The final price tag for Arizona State’s project is $15 million to deploy the software and another $15 million to support it over the next five years, which includes $6.5 million that the school’s board of regents approved at the end of August. The total is well below the $70 million the board expected to spend. Charlie Moran, a Chicago-based software consultant who advises the board of regents, says the cost savings are unheard of and deems the project a phenomenal success.
Arizona State, one of the two largest universities in the country, planned to avoid delays and cost overruns by doing things fast, squeezing into 18 months a project that has taken similar-sized institutions upward of four years. To maintain the breakneck pace, Arizona State’s Mr. Sannier elected to spend money on extra programmers and consultants rather than risk missing a deadline.
There would be moments of pain as people started using a system that wasn’t a finished product, but managing the pain was part of the plan. Mr. Sannier calls this strategy “implement, adapt, grow,” since it not only relies on the IT department to fix any technical glitches, but requires employees to help identify problems, as well as to adjust to working within the new system.
He acknowledges some mistakes, but insists that hindsight will show that they are just a small piece of a more successful whole. “You can’t repave the road and have no one know that you did it,” he says.
Arizona State started using the new payroll system in July, at the beginning of its fiscal year. There were problems right away. Employees weren’t getting paid. In some cases this was because they didn’t know to use a computerized punch clock that was part of the new system. In particular, this was a problem for employees who don’t have their own computers, like the school’s maintenance and janitorial staffs. Mr. Reinke, the painter, says he had to wait in a line 30-people deep each morning to use the one computer in his department.
But more often it was a natural byproduct of converting employee records from one system to another an inconsequential error in the old system could lead to a meaningful error in the new one. Mr. Sannier who didn’t miss a paycheck accepted the risk that there might be payroll problems as part of the project’s pace and approach. And the university developed a plan to deal with these problems. In this regard, the technology systems worked as expected. The breakdown occurred with what Mr. Sannier calls the “human systems.”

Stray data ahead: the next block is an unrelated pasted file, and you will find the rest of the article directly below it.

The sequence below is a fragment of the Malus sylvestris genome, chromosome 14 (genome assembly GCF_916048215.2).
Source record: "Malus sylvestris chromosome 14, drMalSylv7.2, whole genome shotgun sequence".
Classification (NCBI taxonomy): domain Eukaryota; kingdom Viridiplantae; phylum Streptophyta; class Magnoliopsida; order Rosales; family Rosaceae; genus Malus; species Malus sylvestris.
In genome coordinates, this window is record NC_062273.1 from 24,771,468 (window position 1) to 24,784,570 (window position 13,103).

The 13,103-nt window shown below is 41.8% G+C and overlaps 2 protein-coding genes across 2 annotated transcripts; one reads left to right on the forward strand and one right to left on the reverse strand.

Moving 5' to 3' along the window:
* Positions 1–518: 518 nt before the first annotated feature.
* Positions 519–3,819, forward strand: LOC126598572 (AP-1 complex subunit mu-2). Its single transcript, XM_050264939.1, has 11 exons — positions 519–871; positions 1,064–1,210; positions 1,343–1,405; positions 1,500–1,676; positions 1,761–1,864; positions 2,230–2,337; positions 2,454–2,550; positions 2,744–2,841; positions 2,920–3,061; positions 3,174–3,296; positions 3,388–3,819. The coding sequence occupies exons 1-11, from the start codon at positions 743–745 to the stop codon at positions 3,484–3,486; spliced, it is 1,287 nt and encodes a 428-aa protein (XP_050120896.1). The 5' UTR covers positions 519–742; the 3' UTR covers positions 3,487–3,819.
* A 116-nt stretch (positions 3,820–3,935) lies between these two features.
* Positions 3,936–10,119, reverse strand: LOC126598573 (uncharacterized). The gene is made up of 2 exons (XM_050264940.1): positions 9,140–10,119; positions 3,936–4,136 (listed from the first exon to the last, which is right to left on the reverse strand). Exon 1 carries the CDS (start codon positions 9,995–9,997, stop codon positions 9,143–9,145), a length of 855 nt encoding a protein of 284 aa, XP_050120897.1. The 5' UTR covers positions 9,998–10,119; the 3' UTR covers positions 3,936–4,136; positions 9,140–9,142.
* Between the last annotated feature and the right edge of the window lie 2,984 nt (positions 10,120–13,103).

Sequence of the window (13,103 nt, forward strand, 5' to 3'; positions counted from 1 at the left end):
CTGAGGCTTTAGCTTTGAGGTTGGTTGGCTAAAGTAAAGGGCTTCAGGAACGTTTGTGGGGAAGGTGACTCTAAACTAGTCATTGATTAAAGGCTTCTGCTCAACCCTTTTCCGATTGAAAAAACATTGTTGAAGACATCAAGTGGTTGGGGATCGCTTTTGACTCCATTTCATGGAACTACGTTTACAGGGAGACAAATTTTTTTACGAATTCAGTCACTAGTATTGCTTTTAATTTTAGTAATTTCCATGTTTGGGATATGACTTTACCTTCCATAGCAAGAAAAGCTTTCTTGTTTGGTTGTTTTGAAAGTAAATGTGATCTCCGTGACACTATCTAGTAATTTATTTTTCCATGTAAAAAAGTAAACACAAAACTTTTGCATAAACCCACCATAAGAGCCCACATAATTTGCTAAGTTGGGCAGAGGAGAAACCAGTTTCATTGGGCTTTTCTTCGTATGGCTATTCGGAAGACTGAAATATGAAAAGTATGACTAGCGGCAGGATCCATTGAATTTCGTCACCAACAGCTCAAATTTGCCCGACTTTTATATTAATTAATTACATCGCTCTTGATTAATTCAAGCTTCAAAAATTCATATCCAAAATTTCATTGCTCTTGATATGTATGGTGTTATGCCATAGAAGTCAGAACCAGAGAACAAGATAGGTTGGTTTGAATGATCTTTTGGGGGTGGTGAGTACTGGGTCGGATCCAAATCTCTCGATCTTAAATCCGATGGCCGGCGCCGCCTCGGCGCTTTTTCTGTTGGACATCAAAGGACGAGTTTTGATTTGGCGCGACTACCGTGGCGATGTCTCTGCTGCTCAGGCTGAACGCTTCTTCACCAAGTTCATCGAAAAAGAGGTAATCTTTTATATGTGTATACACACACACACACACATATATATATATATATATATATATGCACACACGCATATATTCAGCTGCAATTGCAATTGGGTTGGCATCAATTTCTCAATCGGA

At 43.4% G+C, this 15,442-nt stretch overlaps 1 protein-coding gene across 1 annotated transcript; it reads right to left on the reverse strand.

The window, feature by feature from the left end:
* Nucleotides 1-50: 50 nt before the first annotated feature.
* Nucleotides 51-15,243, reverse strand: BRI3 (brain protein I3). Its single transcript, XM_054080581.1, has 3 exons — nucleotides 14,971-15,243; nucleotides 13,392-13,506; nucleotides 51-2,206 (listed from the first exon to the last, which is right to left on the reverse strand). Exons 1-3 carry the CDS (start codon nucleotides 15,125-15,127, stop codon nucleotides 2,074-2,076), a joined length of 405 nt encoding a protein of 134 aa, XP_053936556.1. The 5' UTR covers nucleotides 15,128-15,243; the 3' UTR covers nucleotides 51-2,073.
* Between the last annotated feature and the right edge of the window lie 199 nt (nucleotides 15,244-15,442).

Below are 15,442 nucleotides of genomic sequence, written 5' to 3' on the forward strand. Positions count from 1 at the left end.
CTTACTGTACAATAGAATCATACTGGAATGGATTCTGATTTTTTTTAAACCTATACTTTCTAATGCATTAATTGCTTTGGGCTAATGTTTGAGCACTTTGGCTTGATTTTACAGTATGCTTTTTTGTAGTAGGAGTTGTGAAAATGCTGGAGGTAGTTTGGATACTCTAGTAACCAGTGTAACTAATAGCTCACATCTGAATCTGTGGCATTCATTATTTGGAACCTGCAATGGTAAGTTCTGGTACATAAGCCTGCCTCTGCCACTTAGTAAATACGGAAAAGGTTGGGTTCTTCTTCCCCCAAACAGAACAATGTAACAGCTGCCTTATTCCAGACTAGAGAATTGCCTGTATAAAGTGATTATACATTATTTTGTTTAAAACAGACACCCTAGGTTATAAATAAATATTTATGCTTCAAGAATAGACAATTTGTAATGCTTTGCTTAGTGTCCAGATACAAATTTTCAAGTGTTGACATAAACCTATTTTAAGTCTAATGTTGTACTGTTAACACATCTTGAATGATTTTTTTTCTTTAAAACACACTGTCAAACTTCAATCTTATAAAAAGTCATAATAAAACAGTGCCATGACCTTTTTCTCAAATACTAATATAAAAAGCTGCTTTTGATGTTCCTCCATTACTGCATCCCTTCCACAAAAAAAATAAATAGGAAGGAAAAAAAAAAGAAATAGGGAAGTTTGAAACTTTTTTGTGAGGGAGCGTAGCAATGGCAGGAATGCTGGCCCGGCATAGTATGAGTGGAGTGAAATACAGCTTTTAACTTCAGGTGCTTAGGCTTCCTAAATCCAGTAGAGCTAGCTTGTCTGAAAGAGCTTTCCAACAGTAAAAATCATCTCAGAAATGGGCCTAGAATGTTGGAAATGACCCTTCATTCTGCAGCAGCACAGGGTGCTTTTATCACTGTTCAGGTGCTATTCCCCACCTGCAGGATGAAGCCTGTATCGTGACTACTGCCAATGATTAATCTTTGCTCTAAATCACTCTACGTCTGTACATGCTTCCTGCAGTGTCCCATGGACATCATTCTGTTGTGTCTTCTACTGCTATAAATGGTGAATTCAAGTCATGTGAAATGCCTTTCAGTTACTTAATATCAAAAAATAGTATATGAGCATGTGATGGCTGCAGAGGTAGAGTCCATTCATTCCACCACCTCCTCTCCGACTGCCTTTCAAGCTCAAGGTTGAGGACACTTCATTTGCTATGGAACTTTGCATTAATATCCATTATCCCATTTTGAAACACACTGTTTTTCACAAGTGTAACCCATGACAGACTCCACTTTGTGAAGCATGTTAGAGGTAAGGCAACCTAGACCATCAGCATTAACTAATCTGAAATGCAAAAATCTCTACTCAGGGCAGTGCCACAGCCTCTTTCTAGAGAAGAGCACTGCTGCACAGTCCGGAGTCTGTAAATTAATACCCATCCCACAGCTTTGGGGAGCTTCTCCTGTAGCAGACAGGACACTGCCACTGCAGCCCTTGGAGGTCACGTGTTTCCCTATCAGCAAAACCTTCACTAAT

To compensate for any technical problems, the human-resources department was supposed to write checks on the spot to any employee with an inaccurate paycheck, no questions asked. But check writers couldn’t keep pace with the underpaid employees who flooded the HR offices. Mr. Reinke says instead of writing him a check to replace his blank paycheck, he was told that a change would be made in the system. He received his check a week later. In the meantime, he had to extend his overdraft protection in order to pay his $800-a-month mortgage. Hundreds of other employees had to wait as many as 12 days to have their paychecks fixed. A spokesman for the Arizona State Credit Union says that 55 people took out short-term loans.
The new strategy’s pain is undeniable. “Morale is the lowest it’s been in the 14 years I’ve worked here,” says Allan Crouch, who works in the university’s human-resources department.
After the problems with the checks, two HR employees were placed on administrative leave. Michael Crow, the university’s president sent letters of apology to affected employees, offered to pay any expenses they incurred, and gave them $25 gift cards. Mr. Reinke calls the gift cards “kind of a slap in the face.”
Yet, the IT department has been able to fix 84 percent of known payroll problems within four days, which Mr. Sannier says “feels about right.” The most recent payroll had a 4 percent error rate, which is bellow the 6 percent error rate the old system traditionally had. While the payroll problems have lessened, employees say the campus is still in a state of confusion. Mr. Reinke, for example, recently received a paycheck that was 50 percent too high.
“Everyone knows there’ll be problems when you institute new computer systems,” says Toni Genalo, who directs data collection for the psychology department. “We were prepared for that. Just not at this level.”
© Copyright 2005 by DiverseEducation.com